The role of stress-regulation genes in moderating the association of stress and daily-life psychotic experiences

P. Cristóbal-Narváez, T. Sheinbaum, I. Myin-Germeys, T. R. Kwapil, M. de Castro-Catala, T. Domínguez-Martínez, A. Racioppi, M. Monsonet, L. Hinojosa-Marqués, R. van Winkel, A. Rosa, N. Barrantes-Vidal

Research output: Contribution to journalArticlepeer-review


Objective: The interaction of single nucleotide polymorphisms with both distal and proximal environmental factors across the extended psychosis phenotype is understudied. This study examined (i) the interaction of relevant SNPs with both early-life adversity and proximal (momentary) stress on psychotic experiences (PEs) in an extended psychosis sample; and (ii) differences between early-psychosis and non-clinical groups for these interactions. Methods: Two hundred and forty-two non-clinical and 96 early-psychosis participants were prompted randomly eight times daily for 1 week to complete assessments of current experiences, including PEs and stress. Participants also reported on childhood trauma and were genotyped for 10 SNPs on COMT, RGS4, BDNF, FKBP5, and OXTR genes. Results: Unlike genetic variants, distal and proximal stressors were associated with PEs in both samples and were more strongly associated with PEs in the early-psychosis than in the non-clinical group. The RGS4 TA and FKBP5 CATT haplotypes interacted with distal stress, whereas the A allele of OXTR (rs2254298) interacted with proximal stress, increasing momentary levels of PEs in the early-psychosis group. No interactions emerged with COMT or BDNF variants. Conclusion: Individual differences in relevant stress-regulation systems interact with both distal and proximal psychosocial stressors in shaping the daily-life manifestation of PEs across the psychosis continuum.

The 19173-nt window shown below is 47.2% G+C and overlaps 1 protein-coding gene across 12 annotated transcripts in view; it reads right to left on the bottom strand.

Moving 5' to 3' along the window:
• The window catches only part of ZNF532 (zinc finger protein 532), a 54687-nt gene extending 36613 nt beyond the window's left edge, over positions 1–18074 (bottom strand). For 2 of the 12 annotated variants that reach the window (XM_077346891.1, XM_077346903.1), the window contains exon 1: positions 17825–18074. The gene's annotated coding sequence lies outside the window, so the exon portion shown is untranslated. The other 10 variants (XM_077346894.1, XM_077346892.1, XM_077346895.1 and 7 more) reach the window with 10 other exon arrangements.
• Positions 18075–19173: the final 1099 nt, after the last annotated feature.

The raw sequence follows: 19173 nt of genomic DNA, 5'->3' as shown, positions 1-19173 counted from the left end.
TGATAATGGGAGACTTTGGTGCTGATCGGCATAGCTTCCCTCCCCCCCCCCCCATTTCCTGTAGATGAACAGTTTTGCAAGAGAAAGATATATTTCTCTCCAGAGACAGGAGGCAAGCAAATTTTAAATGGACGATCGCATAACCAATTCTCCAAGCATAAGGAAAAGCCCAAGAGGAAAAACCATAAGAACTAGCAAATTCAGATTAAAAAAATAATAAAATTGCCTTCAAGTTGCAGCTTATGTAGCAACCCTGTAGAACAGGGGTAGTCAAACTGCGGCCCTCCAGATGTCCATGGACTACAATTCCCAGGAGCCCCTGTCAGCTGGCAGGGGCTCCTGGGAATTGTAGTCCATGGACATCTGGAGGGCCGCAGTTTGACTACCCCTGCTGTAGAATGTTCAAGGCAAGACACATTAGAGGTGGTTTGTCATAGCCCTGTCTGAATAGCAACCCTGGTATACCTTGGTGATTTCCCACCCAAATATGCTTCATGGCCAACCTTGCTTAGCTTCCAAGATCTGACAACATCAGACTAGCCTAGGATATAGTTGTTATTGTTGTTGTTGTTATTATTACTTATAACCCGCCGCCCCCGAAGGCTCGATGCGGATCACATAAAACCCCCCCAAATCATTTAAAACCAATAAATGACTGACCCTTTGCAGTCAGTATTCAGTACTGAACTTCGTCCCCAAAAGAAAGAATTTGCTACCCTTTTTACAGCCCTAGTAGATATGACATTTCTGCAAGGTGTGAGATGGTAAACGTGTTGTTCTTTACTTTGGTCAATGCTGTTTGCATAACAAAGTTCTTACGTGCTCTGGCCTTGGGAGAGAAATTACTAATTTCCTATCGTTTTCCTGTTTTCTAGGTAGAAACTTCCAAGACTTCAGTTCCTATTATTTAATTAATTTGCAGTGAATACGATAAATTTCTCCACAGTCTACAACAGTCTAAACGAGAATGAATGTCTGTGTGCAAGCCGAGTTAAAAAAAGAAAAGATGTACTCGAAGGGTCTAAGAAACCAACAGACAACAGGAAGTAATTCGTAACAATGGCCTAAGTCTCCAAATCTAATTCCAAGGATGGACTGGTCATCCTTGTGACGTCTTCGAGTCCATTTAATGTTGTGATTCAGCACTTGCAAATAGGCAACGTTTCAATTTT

Original languageEnglish (US)
Pages (from-to)389-399
Number of pages11
JournalActa Psychiatrica Scandinavica
Issue number4
StatePublished - Oct 2017


  • childhood trauma
  • daily-life stressors
  • experience sampling method
  • gene–environment interaction
  • psychosis

ASJC Scopus subject areas

  • Psychiatry and Mental health


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